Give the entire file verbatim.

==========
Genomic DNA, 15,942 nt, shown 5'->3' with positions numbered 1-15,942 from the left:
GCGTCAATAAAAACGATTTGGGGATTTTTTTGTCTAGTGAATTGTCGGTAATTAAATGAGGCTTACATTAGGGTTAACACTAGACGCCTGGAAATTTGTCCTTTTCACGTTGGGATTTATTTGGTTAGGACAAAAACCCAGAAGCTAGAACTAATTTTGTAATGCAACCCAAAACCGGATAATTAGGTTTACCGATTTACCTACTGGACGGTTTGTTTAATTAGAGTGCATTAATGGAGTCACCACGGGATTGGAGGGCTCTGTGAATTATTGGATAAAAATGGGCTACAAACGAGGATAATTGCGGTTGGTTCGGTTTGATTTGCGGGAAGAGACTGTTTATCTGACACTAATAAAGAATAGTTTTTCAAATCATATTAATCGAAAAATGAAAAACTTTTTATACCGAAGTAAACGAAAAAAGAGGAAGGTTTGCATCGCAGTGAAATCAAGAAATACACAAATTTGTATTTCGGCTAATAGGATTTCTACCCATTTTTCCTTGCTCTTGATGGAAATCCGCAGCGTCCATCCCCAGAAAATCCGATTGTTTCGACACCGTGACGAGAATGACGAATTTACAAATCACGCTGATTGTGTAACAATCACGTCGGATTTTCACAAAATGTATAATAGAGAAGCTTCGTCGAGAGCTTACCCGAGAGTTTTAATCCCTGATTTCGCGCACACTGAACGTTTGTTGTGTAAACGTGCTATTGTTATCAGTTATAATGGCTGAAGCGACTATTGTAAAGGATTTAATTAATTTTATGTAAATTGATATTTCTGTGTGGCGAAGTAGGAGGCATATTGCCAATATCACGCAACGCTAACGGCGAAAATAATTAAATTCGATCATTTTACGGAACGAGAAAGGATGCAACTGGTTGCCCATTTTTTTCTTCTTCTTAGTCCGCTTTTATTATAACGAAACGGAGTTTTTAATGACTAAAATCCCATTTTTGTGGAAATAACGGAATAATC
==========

Genomic DNA, 15,942 nt, shown 5'->3' with positions numbered 1-15,942 from the left:
GCGTCAATAAAAACGATTTGGGGATTTTTTTGTCTAGTGAATTGTCGGTAATTAAATGAGGCTTACATTAGGGTTAACACTAGACGCCTGGAAATTTGTCCTTTTCACGTTGGGATTTATTTGGTTAGGACAAAAACCCAGAAGCTAGAACTAATTTTGTAATGCAACCCAAAACCGGATAATTAGGTTTACCGATTTACCTACTGGACGGTTTGTTTAATTAGAGTGCATTAATGGAGTCACCACGGGATTGGAGGGCTCTGTGAATTATTGGATAAAAATGGGCTACAAACGAGGATAATTGCGGTTGGTTCGGTTTGATTTGCGGGAAGAGACTGTTTATCTGACACTAATAAAGAATAGTTTTTCAAATCATATTAATCGAAAAATGAAAAACTTTTTATACCGAAGTAAACGAAAAAAGAGGAAGGTTTGCATCGCAGTGAAATCAAGAAATACACAAATTTGTATTTCGGCTAATAGGATTTCTACCCATTTTTCCTTGCTCTTGATGGAAATCCGCAGCGTCCATCCCCAGAAAATCCGATTGTTTCGACACCGTGACGAGAATGACGAATTTACAAATCACGCTGATTGTGTAACAATCACGTCGGATTTTCACAAAATGTATAATAGAGAAGCTTCGTCGAGAGCTTACCCGAGAGTTTTAATCCCTGATTTCGCGCACACTGAACGTTTGTTGTGTAAACGTGCTATTGTTATCAGTTATAATGGCTGAAGCGACTATTGTAAAGGATTTAATTAATTTTATGTAAATTGATATTTCTGTGTGGCGAAGTAGGAGGCATATTGCCAATATCACGCAACGCTAACGGCGAAAATAATTAAATTCGATCATTTTACGGAACGAGAAAGGATGCAACTGGTTGCCCATTTTTTTCTTCTTCTTAGTCCGCTTTTATTATAACGAAACGGAGTTTTTAATGACTAAAATCCCATTTTTGTGGAAATAACGGAATAATC